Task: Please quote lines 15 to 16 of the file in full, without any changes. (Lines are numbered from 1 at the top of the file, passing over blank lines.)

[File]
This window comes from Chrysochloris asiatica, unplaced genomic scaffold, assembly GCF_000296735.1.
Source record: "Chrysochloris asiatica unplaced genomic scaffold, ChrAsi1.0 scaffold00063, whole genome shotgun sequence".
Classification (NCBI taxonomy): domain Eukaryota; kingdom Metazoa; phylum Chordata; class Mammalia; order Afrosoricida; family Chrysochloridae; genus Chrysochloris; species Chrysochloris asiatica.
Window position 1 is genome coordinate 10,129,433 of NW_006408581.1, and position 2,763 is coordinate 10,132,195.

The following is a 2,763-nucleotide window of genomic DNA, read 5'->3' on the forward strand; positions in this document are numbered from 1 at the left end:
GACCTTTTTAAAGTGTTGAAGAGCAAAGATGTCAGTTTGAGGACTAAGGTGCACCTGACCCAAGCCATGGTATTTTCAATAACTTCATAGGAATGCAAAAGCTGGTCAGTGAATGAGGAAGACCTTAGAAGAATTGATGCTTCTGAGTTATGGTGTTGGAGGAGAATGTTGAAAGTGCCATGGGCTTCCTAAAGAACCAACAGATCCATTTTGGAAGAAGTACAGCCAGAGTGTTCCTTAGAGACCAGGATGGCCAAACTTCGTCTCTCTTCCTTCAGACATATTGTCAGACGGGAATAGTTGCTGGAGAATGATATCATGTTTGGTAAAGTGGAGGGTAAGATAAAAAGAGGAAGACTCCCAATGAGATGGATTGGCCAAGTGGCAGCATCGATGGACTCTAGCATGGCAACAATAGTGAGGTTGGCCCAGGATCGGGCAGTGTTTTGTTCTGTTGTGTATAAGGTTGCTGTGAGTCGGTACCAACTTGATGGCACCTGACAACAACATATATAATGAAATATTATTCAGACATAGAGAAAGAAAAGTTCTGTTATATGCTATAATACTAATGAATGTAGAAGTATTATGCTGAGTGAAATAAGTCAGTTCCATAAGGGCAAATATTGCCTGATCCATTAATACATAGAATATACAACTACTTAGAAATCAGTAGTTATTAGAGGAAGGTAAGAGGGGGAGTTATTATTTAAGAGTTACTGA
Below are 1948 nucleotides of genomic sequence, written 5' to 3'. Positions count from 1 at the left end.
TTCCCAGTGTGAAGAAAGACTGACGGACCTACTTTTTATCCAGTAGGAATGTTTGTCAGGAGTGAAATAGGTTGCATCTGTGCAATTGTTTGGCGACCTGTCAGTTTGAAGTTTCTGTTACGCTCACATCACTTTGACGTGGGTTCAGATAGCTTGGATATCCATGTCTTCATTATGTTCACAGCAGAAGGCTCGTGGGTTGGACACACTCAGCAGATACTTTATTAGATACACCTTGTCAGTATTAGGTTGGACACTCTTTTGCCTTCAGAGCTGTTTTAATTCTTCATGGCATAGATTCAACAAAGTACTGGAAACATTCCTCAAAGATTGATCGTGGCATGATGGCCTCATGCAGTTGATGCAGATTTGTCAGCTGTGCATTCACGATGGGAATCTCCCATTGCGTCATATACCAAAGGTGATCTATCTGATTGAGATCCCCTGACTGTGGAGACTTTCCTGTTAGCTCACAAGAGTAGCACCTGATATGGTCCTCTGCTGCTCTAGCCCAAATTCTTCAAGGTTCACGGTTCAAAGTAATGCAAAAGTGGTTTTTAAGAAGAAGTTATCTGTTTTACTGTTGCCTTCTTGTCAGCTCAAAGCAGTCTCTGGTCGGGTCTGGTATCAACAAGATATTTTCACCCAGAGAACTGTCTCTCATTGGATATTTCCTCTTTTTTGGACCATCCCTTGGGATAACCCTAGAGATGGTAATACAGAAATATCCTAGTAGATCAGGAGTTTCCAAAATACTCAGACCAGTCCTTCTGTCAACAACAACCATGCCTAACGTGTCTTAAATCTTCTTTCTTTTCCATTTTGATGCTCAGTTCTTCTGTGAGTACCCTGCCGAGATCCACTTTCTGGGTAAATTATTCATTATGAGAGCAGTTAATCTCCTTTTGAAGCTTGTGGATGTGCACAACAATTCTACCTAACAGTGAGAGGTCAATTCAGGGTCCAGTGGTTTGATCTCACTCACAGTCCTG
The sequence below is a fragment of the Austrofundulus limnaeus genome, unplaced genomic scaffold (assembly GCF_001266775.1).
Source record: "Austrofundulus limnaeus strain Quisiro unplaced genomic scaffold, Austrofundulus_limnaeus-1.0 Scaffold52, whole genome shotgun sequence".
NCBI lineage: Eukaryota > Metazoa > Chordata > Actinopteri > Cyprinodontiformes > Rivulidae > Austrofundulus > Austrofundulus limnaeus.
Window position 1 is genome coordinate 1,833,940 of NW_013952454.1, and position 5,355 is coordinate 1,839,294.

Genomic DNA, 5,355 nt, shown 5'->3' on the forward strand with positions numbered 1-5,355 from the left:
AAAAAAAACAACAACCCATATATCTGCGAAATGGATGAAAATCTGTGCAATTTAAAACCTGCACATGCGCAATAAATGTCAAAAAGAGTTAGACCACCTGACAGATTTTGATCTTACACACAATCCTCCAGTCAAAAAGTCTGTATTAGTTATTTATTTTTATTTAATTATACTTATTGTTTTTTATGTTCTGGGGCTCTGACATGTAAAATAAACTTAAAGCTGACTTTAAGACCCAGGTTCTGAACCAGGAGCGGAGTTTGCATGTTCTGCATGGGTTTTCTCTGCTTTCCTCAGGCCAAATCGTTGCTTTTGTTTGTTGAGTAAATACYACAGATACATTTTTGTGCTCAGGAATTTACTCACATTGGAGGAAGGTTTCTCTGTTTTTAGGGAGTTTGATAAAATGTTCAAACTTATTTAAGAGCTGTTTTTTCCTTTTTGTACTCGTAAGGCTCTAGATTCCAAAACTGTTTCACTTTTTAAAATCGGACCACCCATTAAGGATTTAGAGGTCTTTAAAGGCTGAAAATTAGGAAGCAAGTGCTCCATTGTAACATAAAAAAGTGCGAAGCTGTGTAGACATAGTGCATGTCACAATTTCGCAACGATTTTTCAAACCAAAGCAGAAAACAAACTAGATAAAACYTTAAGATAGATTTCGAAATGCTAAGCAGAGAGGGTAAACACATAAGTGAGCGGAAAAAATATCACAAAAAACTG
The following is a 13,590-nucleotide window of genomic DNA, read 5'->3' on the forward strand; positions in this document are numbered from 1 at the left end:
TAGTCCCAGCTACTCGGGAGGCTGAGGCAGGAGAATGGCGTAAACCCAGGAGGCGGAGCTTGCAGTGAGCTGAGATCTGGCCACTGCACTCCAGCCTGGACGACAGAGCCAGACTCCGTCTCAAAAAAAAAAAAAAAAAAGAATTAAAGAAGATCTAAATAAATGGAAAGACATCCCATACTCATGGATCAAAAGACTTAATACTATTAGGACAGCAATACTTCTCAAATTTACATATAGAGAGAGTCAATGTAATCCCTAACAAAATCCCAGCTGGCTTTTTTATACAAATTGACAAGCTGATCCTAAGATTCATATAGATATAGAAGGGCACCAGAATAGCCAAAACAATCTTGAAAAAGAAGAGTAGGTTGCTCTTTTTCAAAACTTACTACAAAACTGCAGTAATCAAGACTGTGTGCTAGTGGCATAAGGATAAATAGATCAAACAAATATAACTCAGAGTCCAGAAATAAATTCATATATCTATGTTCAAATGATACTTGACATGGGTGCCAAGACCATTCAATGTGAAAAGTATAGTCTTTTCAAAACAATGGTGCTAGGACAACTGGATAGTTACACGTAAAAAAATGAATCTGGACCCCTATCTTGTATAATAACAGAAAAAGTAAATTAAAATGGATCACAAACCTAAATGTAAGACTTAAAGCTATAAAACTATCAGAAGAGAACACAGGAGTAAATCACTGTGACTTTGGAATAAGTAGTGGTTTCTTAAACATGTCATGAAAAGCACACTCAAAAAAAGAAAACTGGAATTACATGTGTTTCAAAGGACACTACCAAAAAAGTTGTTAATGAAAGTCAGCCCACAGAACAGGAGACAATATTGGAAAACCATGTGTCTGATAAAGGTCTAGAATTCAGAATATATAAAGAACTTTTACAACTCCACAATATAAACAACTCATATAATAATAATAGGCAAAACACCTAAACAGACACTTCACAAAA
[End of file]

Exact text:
The following is a 13,590-nucleotide window of genomic DNA, read 5'->3' on the forward strand; positions in this document are numbered from 1 at the left end:
TAGTCCCAGCTACTCGGGAGGCTGAGGCAGGAGAATGGCGTAAACCCAGGAGGCGGAGCTTGCAGTGAGCTGAGATCTGGCCACTGCACTCCAGCCTGGACGACAGAGCCAGACTCCGTCTCAAAAAAAAAAAAAAAAAAGAATTAAAGAAGATCTAAATAAATGGAAAGACATCCCATACTCATGGATCAAAAGACTTAATACTATTAGGACAGCAATACTTCTCAAATTTACATATAGAGAGAGTCAATGTAATCCCTAACAAAATCCCAGCTGGCTTTTTTATACAAATTGACAAGCTGATCCTAAGATTCATATAGATATAGAAGGGCACCAGAATAGCCAAAACAATCTTGAAAAAGAAGAGTAGGTTGCTCTTTTTCAAAACTTACTACAAAACTGCAGTAATCAAGACTGTGTGCTAGTGGCATAAGGATAAATAGATCAAACAAATATAACTCAGAGTCCAGAAATAAATTCATATATCTATGTTCAAATGATACTTGACATGGGTGCCAAGACCATTCAATGTGAAAAGTATAGTCTTTTCAAAACAATGGTGCTAGGACAACTGGATAGTTACACGTAAAAAAATGAATCTGGACCCCTATCTTGTATAATAACAGAAAAAGTAAATTAAAATGGATCACAAACCTAAATGTAAGACTTAAAGCTATAAAACTATCAGAAGAGAACACAGGAGTAAATCACTGTGACTTTGGAATAAGTAGTGGTTTCTTAAACATGTCATGAAAAGCACACTCAAAAAAAGAAAACTGGAATTACATGTGTTTCAAAGGACACTACCAAAAAAGTTGTTAATGAAAGTCAGCCCACAGAACAGGAGACAATATTGGAAAACCATGTGTCTGATAAAGGTCTAGAATTCAGAATATATAAAGAACTTTTACAACTCCACAATATAAACAACTCATATAATAATAATAGGCAAAACACCTAAACAGACACTTCACAAAA